COP26: Policies and tools for health-centric climate action

COP26: Policies and tools for health-centric climate action

Statement of the WHO Regional Director for Europe at the 2021 United Nations Climate Change Conference (COP26) side event “Act now! Policies and tools for health-centric climate action”

11 November 2021

Our climate is changing. We have known this for decades, but the evidence is more solid than ever before, according to the latest Intergovernmental Panel on Climate Change report released this year. Climate change is already threatening our health, our future survival.

This COP26 is the deadline for the Paris Agreement to be put into action. All parties need to agree on an evidence-based pathway to a zero-carbon future. We need to build a resilient, inclusive and green global economy that will be a turning point for our planet and health.

For the first time, health is a central science priority area. The COP26 Health Programme was established to bring stronger health focus and ambition to COP26, to provide the impetus for action to adopt the implementation guidelines of the Paris Agreement.

Immediate, strong and sustained reductions in emissions of carbon dioxide and other greenhouse gases would limit climate change, although it could take at least 3 decades to see global temperatures stabilize. The good news, however, is that reducing emissions would immediately benefit our health through improved air quality.

The urgency is clear. Let me illustrate why our health is so dependent on this action.

  • Only months ago, floods in western Europe – the worst in a generation – left hundreds dead. Floods cause drowning and injuries. Infectious diseases and mental health problems can persist long after the water subsides.
  • Several countries across the WHO European Region have seen severe wildfires that pose health risks linked to smoke inhalation and injuries. Like flooding, wildfires also cause destruction and devastation to infrastructure and communities.
  • Heat-waves persistently threaten our global health. Particularly at risk are older people, infants, the chronically ill and people working outdoors – including emergency workers. In Italy, a temperature of 48.8 °C was recorded this summer, what is believed to be a new European record.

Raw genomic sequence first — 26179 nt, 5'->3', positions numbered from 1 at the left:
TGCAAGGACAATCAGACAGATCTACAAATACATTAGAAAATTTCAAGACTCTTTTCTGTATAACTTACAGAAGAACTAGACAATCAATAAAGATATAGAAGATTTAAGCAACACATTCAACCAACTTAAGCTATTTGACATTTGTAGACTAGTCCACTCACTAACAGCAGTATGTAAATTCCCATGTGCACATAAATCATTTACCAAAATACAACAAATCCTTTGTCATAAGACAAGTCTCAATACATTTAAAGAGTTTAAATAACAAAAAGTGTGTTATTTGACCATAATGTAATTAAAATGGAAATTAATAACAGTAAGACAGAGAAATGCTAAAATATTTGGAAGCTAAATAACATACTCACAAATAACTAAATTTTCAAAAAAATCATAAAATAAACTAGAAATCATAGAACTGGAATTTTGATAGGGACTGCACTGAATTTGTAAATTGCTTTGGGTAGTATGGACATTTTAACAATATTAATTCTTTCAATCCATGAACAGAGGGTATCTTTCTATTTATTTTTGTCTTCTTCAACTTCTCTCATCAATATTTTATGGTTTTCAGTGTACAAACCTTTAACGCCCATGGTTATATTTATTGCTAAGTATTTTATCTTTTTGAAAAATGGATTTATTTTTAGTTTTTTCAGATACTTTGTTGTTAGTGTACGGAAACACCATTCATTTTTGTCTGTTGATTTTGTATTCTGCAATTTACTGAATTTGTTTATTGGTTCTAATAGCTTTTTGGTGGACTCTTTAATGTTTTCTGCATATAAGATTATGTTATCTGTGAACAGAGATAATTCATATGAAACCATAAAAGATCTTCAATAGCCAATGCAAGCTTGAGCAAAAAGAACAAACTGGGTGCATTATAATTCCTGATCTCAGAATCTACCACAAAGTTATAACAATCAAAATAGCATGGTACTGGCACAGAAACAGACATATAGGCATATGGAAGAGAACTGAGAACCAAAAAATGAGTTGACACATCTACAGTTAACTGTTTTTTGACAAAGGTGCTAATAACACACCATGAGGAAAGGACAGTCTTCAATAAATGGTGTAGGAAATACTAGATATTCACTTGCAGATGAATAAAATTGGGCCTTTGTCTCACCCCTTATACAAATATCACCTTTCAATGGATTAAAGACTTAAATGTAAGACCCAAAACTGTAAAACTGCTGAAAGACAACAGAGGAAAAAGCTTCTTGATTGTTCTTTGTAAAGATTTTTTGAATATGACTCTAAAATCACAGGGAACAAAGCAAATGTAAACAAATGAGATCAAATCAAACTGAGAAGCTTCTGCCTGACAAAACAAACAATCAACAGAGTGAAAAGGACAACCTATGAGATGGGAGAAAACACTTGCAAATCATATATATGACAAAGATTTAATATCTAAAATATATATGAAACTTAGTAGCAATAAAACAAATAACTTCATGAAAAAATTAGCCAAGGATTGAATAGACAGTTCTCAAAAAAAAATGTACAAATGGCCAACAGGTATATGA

These are impacts of climate change just this year – direct impacts on our health, expected to become even more frequent and intense as a result of climate change. Globally, the effects are even more devastating and catastrophic, threatening food and water security.

This is why our health is so critically dependent on climate action.

This is why last month, I wrote to every minister of health in the European Region, encouraging them to champion the initiatives of the COP26 Health Programme – commitments that will make a significant and long-term contribution to protecting the health of our people and support the goals of the Paris Agreement. By signing up to it, ministries of health become agents for change, leading by example.

This is why 2 months ago, tasked with rethinking health policy, the Pan-European Commission on Health and Sustainable Development in its final report heavily focused on One Health, emphasizing its interconnectedness to climate change, environmental pollution and loss of biodiversity, calling for coordinated action to reduce environmental risks to health.

In September, at the 71st session of the WHO Regional Committee for Europe, I stressed that the health response to climate change deserves our undivided attention. But within the health sector, we need to introduce another layer of action.

We often address climate change through emergency responses. It is now time to accept that these emergencies are here to stay. We therefore need a sustained response, beyond emergency management, making our health systems more resilient, better prepared to respond to the climate crisis.

The WHO Regional Office for Europe, in particular through our European Centre for Environment and Health in Bonn, Germany, of which I am so proud, continues to provide evidence on the health impacts of climate change, together with guidance to Member States on health adaptation planning and the health co-benefits of mitigation.

We stand ready to support our Member States in developing and implementing health-centric climate policies.

Together, let’s strengthen the voice of the health sector for climate action.

Thank you.

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Author: admin